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Brown talks voting laws, gun control, abortion rights

State voting laws could aid in crafting federal legislation, democracy

Lisa+Brown%2C+congressional+candidate+for+Washington%E2%80%99s+5th+District%2C+answers+questions+from+students+Monday+afternoon+in+the+Foley+Speaker+Room+at+Bryan+Hall.+
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Brown talks voting laws, gun control, abortion rights

Lisa Brown, congressional candidate for Washington’s 5th District, answers questions from students Monday afternoon in the Foley Speaker Room at Bryan Hall.

Lisa Brown, congressional candidate for Washington’s 5th District, answers questions from students Monday afternoon in the Foley Speaker Room at Bryan Hall.

JENIN REYES | THE DAILY EVERGREEN

Lisa Brown, congressional candidate for Washington’s 5th District, answers questions from students Monday afternoon in the Foley Speaker Room at Bryan Hall.

JENIN REYES | THE DAILY EVERGREEN

JENIN REYES | THE DAILY EVERGREEN

Lisa Brown, congressional candidate for Washington’s 5th District, answers questions from students Monday afternoon in the Foley Speaker Room at Bryan Hall.

CARMEN JARAMILLO, Evergreen reporter

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Lisa Brown, Democratic candidate for Washington’s 5th congressional district, met with students and faculty on campus Monday for a question-and-answer session.

Among other things, Brown addressed issues of gun control, reproductive rights and the importance of democratic participation.

The race in the 5th district is crucial to the Democratic Party in the “blue wave,” an effort to gain control of the U.S. House of Representatives in the 2018 midterm election.

Brown said she believes this election to be the most important of all time. She said she is running for Congress because she thinks the current legislature is not doing its job to hold the administration accountable.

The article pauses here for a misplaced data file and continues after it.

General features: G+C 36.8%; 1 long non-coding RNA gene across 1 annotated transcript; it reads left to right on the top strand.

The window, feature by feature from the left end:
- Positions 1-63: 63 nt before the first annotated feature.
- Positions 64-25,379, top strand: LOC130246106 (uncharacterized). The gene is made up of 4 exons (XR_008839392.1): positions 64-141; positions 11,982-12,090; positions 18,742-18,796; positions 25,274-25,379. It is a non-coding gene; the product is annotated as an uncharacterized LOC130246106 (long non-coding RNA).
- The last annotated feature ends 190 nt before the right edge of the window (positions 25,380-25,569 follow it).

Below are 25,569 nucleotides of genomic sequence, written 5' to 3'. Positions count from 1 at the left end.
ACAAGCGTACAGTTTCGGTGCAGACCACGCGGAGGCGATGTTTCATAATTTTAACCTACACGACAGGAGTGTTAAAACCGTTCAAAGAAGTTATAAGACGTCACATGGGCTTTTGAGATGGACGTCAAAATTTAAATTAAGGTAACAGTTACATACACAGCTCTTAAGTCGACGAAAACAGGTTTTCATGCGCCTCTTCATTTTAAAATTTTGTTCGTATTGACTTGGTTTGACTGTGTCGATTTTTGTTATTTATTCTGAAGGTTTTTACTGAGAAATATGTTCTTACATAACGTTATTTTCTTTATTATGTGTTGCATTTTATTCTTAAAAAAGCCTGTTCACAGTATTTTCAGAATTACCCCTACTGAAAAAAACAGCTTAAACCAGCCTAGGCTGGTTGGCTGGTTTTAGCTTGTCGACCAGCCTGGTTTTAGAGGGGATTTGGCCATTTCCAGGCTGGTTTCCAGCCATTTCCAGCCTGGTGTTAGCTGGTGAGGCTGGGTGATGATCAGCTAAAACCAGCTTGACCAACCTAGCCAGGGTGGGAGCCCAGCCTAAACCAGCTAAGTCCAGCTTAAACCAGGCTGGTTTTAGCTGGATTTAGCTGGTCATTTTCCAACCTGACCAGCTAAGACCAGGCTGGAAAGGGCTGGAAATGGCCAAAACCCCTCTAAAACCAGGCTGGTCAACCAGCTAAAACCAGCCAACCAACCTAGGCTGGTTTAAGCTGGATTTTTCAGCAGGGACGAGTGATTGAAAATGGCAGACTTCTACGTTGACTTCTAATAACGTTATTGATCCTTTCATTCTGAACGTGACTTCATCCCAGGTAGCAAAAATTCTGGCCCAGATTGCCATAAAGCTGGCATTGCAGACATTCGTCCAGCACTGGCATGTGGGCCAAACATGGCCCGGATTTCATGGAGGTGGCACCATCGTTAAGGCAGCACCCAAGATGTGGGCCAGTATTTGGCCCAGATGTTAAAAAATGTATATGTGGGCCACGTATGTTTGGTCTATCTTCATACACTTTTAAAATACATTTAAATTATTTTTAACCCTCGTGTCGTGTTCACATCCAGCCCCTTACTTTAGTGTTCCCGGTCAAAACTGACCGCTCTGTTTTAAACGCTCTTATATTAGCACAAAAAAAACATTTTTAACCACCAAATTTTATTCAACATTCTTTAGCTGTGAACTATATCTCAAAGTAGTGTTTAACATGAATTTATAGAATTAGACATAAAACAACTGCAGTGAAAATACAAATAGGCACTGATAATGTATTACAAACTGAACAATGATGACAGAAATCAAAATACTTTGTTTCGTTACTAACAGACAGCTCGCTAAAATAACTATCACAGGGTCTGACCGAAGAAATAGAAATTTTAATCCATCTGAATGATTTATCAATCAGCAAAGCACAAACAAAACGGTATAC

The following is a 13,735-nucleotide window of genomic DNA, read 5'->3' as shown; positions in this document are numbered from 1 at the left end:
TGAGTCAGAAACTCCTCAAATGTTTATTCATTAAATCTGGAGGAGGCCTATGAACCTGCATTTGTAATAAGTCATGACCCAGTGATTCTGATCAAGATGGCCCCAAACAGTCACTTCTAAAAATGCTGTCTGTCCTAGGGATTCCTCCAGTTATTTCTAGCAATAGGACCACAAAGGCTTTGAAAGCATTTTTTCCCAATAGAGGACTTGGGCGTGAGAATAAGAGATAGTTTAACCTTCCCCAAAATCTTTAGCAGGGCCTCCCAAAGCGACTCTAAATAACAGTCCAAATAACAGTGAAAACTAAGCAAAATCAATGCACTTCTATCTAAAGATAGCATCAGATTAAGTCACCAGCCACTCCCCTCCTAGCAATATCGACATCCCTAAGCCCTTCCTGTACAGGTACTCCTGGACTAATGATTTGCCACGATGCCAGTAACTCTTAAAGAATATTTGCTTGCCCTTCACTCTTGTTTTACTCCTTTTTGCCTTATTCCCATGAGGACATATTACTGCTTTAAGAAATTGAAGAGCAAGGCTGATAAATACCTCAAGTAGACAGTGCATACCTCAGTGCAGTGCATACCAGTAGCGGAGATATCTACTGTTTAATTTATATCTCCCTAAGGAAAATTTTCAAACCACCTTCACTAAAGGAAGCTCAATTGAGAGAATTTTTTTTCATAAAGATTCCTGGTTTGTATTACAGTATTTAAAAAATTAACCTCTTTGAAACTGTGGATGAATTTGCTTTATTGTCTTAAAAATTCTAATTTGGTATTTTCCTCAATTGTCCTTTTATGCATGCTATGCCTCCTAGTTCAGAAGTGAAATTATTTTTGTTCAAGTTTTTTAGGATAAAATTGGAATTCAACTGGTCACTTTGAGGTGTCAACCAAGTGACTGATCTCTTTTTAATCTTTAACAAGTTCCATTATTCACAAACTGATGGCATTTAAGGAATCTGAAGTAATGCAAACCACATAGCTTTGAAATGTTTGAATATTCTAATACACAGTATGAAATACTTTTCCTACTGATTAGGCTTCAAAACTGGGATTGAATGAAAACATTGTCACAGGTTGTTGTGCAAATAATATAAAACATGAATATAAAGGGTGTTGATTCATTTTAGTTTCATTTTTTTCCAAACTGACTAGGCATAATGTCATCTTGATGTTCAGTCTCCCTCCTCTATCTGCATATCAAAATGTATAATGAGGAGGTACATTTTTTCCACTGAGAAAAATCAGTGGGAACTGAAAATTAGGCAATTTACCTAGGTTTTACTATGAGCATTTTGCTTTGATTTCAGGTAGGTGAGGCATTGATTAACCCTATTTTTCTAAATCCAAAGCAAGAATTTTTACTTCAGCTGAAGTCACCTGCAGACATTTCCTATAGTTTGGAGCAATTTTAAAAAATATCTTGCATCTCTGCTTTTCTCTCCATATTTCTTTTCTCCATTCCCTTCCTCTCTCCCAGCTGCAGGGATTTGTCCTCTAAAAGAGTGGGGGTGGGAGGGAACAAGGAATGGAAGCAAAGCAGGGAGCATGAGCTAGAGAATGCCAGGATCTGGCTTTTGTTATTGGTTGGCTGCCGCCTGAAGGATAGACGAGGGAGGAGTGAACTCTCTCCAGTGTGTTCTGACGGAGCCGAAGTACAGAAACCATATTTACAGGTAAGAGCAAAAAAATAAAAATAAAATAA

“We deserve a representative in Congress from Eastern Washington who will truly stand up and advocate for our country’s laws and values rather than defer to the administration,” Brown said.

On gun control, Brown said she supports certain firearm regulations like background checks and restrictions for certain individuals purchasing guns.

“You don’t have to accept this false choice that you have to choose between our constitutionally-protected right to bear arms and the lives of children in a classroom or people in a public setting,” she said.

On reproductive rights, Brown said she said she believes women should be “in control of their own bodies,” and supports women’s right to choose abortion.

Republican incumbent Rep. Cathy McMorris Rodgers, on the other hand, has a long history of opposition to abortion. Brown said this is an issue where she and McMorris Rodgers differ widely.

“My opponent and I are both women, we’re both women lead         our views on this issue and our records on them are very different.”

Brown also discussed voting rights and said voter accessibility is essential to a functioning democracy.

She said she believes some of Washington’s laws surrounding elections could be useful nationwide, including pre-paid postage ballots and redistricting processes. She said she would also like to see same-day voter registration implemented.

“Anything you can do, regardless of what side you are on, to get people to participate, that is really important,” Brown said. “Not just to me but to our country and to what we stand for to the rest of the world.”

Brown served in the Washington House of Representatives from 1993 to 1997 and then in the Washington State Senate from 1997 to 2013. She served as the Senate majority leader from 2005 to 2013.

After leaving the Washington legislature Brown served as the chancellor of WSU Spokane, where she oversaw the creation of the Elson S. Floyd College of Medicine. She stepped down as chancellor in 2017 to run for congressional office against McMorris Rodgers, who has represented the district since 2005.

In the primary election held in August, McMorris Rodgers and Brown both advanced, with McMorris Rodgers earning 49.29 percent of the vote and Brown getting 45.36 percent.

This story has been updated to reflect the correct results of the primary election held in August. McMorris Rodgers earned 49.29 percent of the vote while Brown received 45.36 percent.

About the Writer
CARMEN JARAMILLO, Evergreen reporter

Carmen is a senior majoring in multimedia journalism and political science from Port Townsend, Washington

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Brown talks voting laws, gun control, abortion rights